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Illustration of a clear piggy bank filled with words like "grants," "net price" and "loans."

A group of higher education associations is trying to make financial aid offers easier for students to understand.

Photo illustration by Justin Morrison/Inside Higher Ed | Rawpixel | Getty Images

Nearly a year after the Government Accountability Office criticized colleges and universities’ financial aid offers, a group of higher education associations in Washington, D.C., is rolling out an initiative to make those offers easier for students to understand.

That plan, which more than 350 colleges and universities have signed on to, largely relies on a voluntary commitment from those institutions to do better. The College Cost Transparency Initiative doesn’t add new requirements beyond the voluntary best practices that have been in place for years. Some advocates who prefer a more standardized approach to aid offers are skeptical that this effort will lead to meaningful change, given that the issue has persisted for years despite Education Department guidance and other voluntary efforts from higher education groups. They want Congress to take action and force compliance.

Officials with the initiative, which will compile a list of partner institutions that are committed to ensuring their aid offers meet the minimum standards, say the public pledges show buy-in from campus leaders to address this long-standing issue and will push other institutions to get on board. The initiative’s work, which included focus groups and other meetings over the last year, was in part aimed at addressing the GAO’s concerns.

“We’re doing this first and foremost because we think it’s the right thing to do, and the sooner we get it done, the better,” said Peter McPherson, the president emeritus of the Association of Public and Land-grant Universities who chaired the task force. “The problem is that you need to get the attention and engagement from the president or the provost to get the institution really engaged, so a best practice is just that compared to a commitment by the institution.”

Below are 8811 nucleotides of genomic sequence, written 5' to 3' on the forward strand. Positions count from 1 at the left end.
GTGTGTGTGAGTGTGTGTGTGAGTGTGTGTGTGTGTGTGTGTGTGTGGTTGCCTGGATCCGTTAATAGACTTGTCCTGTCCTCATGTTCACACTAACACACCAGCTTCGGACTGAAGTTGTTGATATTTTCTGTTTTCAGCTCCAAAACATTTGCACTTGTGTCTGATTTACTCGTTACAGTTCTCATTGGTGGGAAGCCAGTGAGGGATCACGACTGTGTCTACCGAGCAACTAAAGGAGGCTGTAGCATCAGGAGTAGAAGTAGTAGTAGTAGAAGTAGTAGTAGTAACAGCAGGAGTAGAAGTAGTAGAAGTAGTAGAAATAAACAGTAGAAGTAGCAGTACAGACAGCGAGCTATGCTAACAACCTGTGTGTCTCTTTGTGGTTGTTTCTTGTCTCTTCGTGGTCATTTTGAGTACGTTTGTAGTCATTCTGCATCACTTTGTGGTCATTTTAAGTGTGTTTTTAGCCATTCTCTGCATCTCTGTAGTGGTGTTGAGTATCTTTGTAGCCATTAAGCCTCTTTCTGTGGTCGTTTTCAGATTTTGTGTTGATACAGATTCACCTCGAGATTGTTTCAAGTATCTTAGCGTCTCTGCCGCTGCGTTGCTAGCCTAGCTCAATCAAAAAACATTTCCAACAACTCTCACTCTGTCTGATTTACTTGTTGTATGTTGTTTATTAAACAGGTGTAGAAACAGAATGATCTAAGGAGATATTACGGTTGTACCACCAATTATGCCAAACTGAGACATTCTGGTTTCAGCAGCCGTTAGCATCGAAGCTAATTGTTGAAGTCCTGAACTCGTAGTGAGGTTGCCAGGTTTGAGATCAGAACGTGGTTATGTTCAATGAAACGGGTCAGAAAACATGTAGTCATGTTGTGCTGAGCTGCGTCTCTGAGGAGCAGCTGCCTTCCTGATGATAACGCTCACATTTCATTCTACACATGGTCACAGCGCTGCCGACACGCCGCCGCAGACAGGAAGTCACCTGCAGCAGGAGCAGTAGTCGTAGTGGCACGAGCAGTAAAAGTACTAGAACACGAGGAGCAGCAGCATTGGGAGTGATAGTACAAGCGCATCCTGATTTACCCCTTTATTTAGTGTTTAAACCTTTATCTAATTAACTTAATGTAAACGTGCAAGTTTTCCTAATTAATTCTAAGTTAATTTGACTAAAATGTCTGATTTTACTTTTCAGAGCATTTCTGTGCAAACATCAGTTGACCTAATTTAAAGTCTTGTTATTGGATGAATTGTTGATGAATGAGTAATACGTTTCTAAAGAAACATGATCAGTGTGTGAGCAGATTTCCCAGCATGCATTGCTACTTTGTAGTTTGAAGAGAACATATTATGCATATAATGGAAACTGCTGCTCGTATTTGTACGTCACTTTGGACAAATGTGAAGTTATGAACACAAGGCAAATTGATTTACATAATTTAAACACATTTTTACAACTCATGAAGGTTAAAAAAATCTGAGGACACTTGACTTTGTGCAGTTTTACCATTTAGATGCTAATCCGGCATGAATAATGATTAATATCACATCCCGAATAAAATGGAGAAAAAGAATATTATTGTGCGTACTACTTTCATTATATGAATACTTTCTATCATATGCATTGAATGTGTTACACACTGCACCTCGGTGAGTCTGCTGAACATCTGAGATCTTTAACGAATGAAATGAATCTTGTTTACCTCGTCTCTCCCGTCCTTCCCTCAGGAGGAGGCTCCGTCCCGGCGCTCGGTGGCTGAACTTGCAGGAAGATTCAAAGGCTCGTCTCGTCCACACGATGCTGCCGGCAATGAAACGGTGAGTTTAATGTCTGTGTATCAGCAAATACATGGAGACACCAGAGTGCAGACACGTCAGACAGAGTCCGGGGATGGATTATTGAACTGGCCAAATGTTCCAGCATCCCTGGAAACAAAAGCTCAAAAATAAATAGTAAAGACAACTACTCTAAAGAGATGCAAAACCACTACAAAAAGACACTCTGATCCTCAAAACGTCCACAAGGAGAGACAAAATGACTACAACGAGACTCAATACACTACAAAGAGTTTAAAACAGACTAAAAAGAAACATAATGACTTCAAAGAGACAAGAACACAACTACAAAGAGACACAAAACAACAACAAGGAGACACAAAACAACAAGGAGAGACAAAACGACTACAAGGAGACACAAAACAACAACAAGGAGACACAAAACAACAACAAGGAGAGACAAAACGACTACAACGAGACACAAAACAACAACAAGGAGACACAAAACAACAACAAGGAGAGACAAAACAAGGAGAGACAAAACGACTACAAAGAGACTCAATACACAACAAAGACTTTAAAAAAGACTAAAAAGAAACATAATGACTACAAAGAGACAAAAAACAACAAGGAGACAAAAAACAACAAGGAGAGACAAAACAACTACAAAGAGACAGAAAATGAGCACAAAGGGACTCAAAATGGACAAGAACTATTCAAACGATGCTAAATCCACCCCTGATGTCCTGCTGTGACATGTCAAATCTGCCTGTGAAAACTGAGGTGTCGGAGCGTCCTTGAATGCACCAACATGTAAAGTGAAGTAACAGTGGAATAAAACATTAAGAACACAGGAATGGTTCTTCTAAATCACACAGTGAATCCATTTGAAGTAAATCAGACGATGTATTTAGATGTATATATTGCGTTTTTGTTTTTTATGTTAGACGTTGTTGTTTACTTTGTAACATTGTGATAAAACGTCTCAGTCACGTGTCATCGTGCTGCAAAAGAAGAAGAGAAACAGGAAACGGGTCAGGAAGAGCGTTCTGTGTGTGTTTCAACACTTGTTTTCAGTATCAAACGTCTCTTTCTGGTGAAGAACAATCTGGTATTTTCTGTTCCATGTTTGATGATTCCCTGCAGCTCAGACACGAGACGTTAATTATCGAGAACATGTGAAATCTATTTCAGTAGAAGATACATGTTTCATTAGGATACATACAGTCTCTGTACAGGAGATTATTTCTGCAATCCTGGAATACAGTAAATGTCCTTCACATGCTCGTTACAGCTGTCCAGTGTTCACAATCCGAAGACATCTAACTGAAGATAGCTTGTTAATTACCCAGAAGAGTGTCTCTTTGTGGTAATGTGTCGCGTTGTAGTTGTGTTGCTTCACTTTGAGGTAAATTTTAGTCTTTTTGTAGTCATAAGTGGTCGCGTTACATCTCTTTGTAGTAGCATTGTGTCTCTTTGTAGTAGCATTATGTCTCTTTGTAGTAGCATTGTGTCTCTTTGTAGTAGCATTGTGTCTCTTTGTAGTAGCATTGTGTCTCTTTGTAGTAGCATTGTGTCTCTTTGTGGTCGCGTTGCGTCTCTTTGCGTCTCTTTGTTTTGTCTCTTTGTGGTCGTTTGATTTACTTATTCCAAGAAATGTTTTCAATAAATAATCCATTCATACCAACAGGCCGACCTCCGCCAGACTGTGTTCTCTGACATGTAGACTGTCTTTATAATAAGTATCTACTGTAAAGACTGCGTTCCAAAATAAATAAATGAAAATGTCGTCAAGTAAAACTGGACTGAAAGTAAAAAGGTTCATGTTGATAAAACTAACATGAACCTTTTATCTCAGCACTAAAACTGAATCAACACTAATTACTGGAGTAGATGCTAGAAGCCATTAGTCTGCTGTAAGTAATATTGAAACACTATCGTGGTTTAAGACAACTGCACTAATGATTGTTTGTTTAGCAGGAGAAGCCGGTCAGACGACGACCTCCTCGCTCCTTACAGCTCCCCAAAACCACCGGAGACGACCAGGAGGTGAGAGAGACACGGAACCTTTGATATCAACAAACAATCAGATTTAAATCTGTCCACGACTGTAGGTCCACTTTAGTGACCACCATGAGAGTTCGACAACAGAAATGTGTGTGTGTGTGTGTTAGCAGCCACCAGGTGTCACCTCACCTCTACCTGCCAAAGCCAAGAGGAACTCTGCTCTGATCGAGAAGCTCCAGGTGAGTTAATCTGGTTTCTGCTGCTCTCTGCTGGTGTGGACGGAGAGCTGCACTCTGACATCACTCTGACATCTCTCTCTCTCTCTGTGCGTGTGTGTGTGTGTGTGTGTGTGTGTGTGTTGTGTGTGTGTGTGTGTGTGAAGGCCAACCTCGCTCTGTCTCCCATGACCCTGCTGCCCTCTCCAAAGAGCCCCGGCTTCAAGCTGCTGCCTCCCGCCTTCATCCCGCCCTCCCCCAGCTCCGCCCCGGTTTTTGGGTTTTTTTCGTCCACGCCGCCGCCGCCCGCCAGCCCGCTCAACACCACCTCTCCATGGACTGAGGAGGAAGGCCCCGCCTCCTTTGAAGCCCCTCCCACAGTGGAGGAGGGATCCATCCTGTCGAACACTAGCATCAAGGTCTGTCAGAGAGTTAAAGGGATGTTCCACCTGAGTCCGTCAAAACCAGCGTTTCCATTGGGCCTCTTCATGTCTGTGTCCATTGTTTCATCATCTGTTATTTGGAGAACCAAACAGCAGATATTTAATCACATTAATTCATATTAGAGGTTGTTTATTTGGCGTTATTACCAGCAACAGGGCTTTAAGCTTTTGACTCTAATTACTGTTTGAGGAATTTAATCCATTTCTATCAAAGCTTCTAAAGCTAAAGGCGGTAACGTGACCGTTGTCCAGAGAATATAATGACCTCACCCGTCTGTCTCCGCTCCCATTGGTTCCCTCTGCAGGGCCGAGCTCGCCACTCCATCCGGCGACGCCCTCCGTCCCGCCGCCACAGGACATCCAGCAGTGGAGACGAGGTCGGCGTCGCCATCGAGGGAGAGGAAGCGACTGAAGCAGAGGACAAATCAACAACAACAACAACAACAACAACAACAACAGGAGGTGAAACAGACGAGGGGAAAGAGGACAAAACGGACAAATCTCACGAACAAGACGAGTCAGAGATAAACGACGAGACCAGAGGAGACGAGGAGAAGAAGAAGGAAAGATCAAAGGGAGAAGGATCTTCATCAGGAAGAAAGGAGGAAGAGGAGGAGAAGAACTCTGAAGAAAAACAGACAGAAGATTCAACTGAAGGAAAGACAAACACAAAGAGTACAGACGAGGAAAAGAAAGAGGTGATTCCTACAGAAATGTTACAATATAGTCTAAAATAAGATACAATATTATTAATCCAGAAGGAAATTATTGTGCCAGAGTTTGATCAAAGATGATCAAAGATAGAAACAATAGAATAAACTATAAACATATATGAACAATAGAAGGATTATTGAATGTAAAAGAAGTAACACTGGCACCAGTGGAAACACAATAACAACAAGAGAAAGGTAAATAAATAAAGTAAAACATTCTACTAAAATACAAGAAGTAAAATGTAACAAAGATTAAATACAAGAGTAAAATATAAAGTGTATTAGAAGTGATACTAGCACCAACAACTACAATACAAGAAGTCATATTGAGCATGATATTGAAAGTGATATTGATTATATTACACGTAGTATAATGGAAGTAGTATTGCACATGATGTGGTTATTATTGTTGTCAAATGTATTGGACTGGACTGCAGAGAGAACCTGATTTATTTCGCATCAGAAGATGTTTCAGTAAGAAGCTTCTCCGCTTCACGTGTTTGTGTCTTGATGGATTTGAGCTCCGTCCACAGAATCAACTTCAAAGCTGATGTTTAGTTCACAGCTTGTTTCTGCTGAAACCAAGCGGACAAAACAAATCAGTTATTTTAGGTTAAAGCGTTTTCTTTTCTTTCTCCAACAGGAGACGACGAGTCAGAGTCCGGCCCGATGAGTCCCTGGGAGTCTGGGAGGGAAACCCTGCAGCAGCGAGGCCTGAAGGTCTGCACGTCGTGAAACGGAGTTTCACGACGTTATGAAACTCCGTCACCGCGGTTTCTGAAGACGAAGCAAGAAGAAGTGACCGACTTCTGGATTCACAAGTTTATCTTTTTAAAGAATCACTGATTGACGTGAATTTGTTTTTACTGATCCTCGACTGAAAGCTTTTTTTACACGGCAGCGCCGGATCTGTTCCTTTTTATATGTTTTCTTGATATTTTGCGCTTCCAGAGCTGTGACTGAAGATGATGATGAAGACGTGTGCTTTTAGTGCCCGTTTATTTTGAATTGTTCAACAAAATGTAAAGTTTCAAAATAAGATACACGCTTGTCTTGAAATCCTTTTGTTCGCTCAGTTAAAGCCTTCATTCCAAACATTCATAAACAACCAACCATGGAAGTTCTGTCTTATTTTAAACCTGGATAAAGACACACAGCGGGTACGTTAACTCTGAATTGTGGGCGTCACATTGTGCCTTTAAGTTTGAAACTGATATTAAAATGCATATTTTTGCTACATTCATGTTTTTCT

Students and families rely on financial aid offers to see what kind of aid they’re eligible for and how much college will cost. But these offers often vary from institution to institution and can be misleading at times. A GAO report late last year sharply criticized the clarity, consistency and transparency of the offers and called for Congress to set minimum standards.

The GAO found that nearly two-thirds of colleges did not provide students with all the key information they need to make informed financial aid decisions. Most failed to accurately tell students how much they would have to pay out of pocket to finance their education using loans or other means. When students don’t have accurate and complete information, they might choose to attend a college they can’t afford or end up with loans they can’t repay. Additionally, the variability in how the information is presented makes it difficult to compare offers from different institutions.

“We hope this is just the beginning of an effort that will really get higher education focused on transparently communicating the cost of attending their colleges and their financial aid offers,” said Justin Draeger, a task force member and president and CEO of the National Association of Student Financial Aid Administrators, which will manage the initiative moving forward.

Under Education Department guidance issued in 2019 and updated in 2021, colleges and universities should avoid referring to financial aid offers as an “award” or “letter” because loans are not awards and the term “offer” is cleaner. The guidance calls for including and breaking down the cost of attendance as well as listing money from grants, scholarships, loans and work-study as separate line items.